Hoarding (caching) is a technique that allows users, for example mobile users, to locally cache content on a mobile client and then accesses the cached content even while the mobile client is operational in a disconnected mode. Hoarding is used for selecting content set, for example a set of documents or files or any other specific form of data, and caching the content set on a mobile client. The cached content set may be used when mobile client is disconnected for example from the network. This allows anytime, anywhere access to data on a mobile client and is advantageous in supporting off line access to content. To ensure that the client can continue to access all the necessary files, the hoarding scheme may cache some files that the client never uses during that particular period when the client is disconnected. This leads to loading the client with information and files that are unnecessary and hence leads to consumption of disk space and resources, which are limited on a mobile client.

Often constraints, such as the device memory and the like on the mobile client are not sufficiently large to accommodate the content set that has been requested and hence a decision needs to be made on the content set that is required to be hosted on the mobile client. A normal hoarding process requires the mobile client to be synchronized with a main system, for example a server, from where the content set is being fetched. Hoarding and user behavior analyzing engines are placed typically on the server side in order to analyze the tracking data; to create user models and to decide on what materials should be included in the content set. Existing solutions to this problem rely on solutions that are a combination of hoard profiles and spying on a users file access. Neither of these approaches is ideal in terms of user friendliness and reliability. In fact one of the problems with mobile clients is that they are primarily disconnected entities that connect to and disconnect from the servers at the clients' discretion.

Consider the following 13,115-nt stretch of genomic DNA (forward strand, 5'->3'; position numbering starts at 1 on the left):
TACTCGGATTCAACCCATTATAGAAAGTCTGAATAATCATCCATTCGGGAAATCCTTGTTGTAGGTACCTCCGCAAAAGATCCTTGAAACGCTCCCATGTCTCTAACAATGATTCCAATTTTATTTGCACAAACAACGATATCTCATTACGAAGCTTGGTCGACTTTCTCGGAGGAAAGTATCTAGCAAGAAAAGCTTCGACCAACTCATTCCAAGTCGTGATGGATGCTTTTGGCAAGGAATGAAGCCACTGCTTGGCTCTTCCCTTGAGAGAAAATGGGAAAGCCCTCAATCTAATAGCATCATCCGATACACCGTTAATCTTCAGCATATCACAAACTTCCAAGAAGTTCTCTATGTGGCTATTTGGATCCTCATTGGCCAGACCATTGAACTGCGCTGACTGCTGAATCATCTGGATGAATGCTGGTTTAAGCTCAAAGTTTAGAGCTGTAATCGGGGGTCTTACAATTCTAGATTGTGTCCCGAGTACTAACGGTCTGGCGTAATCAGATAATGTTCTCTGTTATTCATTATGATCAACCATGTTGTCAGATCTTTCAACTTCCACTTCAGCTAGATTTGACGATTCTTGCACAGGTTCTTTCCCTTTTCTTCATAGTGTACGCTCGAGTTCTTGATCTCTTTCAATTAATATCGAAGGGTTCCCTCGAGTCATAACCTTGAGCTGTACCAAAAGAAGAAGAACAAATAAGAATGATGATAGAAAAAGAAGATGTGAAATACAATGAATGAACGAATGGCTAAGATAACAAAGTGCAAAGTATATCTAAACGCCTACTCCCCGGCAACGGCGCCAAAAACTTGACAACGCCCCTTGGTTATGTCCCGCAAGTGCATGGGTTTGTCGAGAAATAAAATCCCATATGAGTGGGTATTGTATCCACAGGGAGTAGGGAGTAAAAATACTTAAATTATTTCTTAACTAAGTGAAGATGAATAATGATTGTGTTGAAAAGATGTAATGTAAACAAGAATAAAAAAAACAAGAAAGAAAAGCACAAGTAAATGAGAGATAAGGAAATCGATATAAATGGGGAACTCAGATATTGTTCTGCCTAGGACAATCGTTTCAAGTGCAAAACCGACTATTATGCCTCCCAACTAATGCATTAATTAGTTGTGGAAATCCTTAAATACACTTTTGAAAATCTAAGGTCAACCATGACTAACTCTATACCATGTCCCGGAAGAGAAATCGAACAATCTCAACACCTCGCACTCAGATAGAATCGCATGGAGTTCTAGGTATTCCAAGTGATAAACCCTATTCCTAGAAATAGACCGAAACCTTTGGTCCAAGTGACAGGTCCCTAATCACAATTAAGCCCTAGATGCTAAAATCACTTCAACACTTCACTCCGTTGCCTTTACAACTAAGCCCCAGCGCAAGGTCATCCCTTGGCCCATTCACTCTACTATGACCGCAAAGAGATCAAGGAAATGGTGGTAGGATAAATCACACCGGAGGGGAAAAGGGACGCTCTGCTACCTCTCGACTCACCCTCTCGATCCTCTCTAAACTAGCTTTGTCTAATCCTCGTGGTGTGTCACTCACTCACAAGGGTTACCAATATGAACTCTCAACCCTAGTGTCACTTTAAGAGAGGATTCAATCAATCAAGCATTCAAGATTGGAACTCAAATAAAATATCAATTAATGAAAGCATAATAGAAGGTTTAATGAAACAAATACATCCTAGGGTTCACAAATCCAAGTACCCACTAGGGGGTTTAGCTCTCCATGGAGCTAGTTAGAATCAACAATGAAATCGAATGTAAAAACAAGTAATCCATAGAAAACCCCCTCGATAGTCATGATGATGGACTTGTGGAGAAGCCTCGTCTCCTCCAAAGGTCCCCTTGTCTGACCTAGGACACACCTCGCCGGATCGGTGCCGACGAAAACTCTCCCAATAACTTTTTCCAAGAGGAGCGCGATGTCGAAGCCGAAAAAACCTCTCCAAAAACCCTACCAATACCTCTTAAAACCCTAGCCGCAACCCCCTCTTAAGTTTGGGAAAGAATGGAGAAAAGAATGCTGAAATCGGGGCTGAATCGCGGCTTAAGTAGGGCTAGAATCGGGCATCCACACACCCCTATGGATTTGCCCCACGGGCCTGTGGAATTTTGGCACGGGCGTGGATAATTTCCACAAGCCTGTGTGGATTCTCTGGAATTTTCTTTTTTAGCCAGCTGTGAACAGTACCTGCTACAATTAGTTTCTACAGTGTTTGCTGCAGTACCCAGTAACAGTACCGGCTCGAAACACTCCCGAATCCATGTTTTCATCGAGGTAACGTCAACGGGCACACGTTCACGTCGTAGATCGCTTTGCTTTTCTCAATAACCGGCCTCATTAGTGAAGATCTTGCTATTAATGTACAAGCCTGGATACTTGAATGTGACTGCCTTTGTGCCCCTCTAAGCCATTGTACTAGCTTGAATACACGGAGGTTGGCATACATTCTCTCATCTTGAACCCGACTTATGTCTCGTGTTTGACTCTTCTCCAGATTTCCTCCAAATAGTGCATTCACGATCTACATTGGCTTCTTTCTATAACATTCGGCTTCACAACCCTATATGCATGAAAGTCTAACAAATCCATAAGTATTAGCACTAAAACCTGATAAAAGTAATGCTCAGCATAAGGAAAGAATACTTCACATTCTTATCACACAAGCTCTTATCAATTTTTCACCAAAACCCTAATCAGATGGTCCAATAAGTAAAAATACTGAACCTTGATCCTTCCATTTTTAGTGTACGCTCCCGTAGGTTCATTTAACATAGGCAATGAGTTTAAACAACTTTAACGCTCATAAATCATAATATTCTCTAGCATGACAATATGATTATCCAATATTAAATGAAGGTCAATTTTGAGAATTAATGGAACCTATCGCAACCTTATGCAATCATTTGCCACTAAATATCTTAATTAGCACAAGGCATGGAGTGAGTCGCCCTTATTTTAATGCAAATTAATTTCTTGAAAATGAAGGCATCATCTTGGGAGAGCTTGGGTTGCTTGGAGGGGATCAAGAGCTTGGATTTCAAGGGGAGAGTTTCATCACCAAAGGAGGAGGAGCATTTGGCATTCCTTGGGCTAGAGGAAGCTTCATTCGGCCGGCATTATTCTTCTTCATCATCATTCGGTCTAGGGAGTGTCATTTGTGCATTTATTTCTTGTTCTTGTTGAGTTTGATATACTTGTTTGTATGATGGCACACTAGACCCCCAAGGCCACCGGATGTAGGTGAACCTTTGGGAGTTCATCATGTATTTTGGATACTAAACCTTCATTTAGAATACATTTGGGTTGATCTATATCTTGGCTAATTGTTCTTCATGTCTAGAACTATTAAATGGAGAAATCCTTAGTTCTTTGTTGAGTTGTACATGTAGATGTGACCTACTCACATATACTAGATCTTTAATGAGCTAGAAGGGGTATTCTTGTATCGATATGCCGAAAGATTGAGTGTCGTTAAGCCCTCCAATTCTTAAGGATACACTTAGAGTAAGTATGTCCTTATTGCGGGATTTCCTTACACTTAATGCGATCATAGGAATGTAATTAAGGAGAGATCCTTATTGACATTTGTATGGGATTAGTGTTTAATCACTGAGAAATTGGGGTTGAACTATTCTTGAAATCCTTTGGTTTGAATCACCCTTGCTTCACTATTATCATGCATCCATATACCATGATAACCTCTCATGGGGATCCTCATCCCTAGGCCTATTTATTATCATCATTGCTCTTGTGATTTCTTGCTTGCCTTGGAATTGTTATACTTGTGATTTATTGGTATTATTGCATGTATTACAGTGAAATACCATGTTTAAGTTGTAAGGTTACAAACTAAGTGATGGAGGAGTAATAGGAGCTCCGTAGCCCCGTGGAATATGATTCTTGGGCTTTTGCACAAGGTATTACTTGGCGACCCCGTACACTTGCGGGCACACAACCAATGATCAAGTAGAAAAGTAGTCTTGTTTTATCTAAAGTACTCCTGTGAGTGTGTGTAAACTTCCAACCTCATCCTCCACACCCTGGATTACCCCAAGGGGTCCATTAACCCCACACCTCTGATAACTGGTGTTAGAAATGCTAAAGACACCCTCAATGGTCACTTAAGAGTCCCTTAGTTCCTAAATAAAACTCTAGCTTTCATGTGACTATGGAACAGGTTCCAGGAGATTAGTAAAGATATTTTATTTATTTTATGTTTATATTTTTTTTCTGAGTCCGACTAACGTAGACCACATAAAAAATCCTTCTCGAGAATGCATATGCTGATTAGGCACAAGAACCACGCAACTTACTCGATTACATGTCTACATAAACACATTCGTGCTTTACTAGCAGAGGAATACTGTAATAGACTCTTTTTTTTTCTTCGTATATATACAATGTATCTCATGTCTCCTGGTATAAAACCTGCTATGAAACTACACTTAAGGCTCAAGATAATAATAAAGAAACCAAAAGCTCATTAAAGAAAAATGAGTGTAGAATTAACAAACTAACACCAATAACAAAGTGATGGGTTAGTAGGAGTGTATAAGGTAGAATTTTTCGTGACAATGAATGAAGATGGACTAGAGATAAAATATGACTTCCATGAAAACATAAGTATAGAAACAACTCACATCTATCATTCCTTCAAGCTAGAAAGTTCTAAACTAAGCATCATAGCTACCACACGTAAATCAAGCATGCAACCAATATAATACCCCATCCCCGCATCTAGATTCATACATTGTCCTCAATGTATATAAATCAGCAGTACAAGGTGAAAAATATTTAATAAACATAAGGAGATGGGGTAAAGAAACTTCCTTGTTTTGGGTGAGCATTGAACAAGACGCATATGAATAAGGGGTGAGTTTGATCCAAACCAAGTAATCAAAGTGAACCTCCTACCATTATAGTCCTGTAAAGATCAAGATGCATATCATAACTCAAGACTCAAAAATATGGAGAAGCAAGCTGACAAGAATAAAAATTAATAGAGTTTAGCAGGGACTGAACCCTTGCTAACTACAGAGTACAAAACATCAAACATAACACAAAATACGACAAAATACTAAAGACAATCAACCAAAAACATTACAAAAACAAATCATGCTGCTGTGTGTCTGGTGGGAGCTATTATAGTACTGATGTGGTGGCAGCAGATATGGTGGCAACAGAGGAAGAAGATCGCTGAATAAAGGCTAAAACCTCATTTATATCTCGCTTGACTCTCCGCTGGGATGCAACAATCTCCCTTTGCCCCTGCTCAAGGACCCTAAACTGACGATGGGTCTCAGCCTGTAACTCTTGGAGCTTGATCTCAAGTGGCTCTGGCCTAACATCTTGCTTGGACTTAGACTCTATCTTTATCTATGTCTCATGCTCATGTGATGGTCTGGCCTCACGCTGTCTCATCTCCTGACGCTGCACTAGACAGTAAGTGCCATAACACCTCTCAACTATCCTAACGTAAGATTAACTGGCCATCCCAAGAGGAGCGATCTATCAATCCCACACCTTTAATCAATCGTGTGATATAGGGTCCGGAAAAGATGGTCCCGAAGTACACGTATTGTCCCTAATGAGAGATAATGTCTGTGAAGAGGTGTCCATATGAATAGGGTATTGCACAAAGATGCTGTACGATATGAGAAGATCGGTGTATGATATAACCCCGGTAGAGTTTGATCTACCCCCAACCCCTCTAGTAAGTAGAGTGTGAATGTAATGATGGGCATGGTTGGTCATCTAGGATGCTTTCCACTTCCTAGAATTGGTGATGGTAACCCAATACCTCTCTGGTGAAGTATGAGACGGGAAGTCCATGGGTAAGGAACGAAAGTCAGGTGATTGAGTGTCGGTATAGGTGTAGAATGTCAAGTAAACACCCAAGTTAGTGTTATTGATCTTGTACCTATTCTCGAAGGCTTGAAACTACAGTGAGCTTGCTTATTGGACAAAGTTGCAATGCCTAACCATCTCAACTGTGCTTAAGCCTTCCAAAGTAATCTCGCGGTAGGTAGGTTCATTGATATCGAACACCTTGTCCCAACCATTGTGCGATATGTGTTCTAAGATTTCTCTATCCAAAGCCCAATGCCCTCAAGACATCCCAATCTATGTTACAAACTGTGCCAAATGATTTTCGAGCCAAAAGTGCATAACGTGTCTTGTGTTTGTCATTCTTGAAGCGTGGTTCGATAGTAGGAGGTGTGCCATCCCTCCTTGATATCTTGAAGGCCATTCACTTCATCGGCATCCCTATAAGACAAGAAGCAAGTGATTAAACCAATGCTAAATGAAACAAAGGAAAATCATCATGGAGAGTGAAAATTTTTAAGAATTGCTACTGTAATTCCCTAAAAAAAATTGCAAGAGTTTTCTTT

Assuming the existence of an anytime, anywhere, on-demand wireless communication service, a cache miss while disconnected is an expensive proposition due to the cost and re-establishing communications with the servers. The goal of hoarding (caching) is to eliminate cache misses entirely during periods when the mobile client is disconnected. For example, consider a user who travels. Prior to disconnection the user runs the applications intended for use while traveling thereby filling the local disk cache appropriately. A disadvantage with this is, in addition to being inconvenient; a program may require different files for different types of executions. No single execution reveals the full gamut of an application's file access. In another case, the user may specify precisely the files and directories to be hoarded in a hoard profile. This approach is more cumbersome and unreliable. An additional disadvantage of this approach is that creating an accurate hoard profile is not trivial. For example, even a conscientious user might not be able to accurately specify all of the files needed by a specific program. A further disadvantage is that when a mobile user is disconnected a cache miss could mean a significant loss in time, money and a complete halt to work if critical information has not been cached.